1. I finished watching Alan Rudolph's dreamy film noir-ish pastiche of the bedroom farce, Choose Me, this morning and then I found some reviews of the movie written when it was released in 1984. Mainly, I wanted to see if any of the pros who write about movies were as deeply impressed with Leslie Ann Warren's portrayal of Eve. None were. I thought her performance was complex and sublime. She kept reminding me of how Vivien Leigh brought Blanche DuBois to life in the 1951 movie, A Streetcar Named Desire. Vivien Leigh's Blanche DuBois was mercurial, moving moment by moment from nostalgic to self-loathing to flirtatious to bitter to insecure and Leslie Ann Warren's Eve was similar. Within moments, as Eve talked on the phone to Dr. Nancy Love or when she tries to figure out the enigmatic Mickey, she is, by turns, within seconds, hopeful, distrusting, doubtful, cynical, sensual, cold, seductive, self-hating, weary, wary, angry, and always lonely, always drifting, unmoored. It's not just that Leslie Ann Warren brought Eve's complexity to life that so deeply impressed me, rather, it was her bringing alive Eve's moment to moment instability, her seamless movements in split seconds from one dimension of her character to another, especially with her eyes, the openness of her face, and her vocal range.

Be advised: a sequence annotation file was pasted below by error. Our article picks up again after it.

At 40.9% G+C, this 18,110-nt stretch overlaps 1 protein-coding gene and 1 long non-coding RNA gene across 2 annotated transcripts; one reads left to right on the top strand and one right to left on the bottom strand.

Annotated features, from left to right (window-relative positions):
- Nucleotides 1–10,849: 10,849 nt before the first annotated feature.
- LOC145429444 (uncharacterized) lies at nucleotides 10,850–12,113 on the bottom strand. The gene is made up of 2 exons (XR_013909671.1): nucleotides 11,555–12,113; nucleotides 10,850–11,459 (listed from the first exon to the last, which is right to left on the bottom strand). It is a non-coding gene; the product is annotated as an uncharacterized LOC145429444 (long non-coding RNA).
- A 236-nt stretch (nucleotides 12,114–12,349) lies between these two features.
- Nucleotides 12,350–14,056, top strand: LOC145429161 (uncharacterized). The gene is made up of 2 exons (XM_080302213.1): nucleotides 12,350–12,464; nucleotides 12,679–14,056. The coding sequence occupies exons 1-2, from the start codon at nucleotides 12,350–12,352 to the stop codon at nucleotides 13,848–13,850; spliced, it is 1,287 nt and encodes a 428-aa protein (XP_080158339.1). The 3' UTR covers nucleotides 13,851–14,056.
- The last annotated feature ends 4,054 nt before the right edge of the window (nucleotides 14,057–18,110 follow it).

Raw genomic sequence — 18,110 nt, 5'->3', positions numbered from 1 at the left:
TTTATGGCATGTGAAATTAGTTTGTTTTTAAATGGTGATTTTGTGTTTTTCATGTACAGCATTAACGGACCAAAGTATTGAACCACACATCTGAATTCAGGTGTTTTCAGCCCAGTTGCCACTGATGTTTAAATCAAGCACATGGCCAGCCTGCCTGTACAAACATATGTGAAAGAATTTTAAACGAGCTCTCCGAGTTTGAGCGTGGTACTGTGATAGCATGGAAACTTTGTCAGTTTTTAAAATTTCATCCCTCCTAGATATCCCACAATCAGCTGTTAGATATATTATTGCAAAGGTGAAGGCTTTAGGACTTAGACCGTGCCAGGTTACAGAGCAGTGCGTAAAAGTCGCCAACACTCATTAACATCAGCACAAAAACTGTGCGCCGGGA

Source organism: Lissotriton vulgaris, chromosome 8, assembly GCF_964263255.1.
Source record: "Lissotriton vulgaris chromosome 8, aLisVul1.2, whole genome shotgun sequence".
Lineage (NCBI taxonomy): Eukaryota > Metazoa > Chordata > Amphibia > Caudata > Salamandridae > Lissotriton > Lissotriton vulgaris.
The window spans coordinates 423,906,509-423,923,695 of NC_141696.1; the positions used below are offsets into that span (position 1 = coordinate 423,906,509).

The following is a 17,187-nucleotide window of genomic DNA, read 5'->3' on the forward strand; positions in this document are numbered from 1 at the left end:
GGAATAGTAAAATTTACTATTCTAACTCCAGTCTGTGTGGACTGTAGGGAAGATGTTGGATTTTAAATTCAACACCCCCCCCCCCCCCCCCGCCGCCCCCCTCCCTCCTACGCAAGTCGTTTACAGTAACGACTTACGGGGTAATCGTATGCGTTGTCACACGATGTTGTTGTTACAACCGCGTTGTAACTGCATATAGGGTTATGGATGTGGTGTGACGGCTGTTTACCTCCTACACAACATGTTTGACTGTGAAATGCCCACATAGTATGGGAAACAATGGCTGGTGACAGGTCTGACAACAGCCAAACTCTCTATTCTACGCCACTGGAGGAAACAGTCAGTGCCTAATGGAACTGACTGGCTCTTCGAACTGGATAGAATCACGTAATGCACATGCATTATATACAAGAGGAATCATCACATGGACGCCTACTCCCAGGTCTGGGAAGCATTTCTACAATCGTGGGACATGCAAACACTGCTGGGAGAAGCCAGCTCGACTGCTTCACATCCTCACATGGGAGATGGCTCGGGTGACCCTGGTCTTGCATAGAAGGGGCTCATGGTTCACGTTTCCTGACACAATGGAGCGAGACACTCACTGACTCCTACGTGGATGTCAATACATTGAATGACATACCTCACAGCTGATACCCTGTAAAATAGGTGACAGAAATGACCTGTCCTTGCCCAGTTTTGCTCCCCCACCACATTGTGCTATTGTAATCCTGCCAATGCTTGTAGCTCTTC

2. I decided at some point today that I just didn't feel like going out into the world. This is rare. But, I had to fix dinner and, with what we had on hand, I was able to throw together a dinner of black beans and rice, subbing sweet potato for red pepper and balsamic vinegar for red wine. I knew the sweet potato would work, and I was very happy that the balsamic vinegar did, too.
3. While I was looking at movies available to watch on Amazon Prime, I suddenly found All the President's Men. The other day, I'd read a magazine article presenting an oral history of the movie and I had watched a few clips, but tonight I watched the whole movie again. I love this movie and every time I see it, I eagerly anticipate Bernstein's interview of the bookkeeper, the nameless character played by Jane Alexander. Jane Alexander plays the moral conflict and fear of this character perfectly, as her disgust with what she's witnessed working for the Committee to Re-Elect the President gradually takes over and she slowly and anxiously tells what truth she can. Every time I watch this movie, I eagerly anticipate Jane Alexander summing up her loathing in this one line: "If you guys could get John Mitchell, that would be beautiful."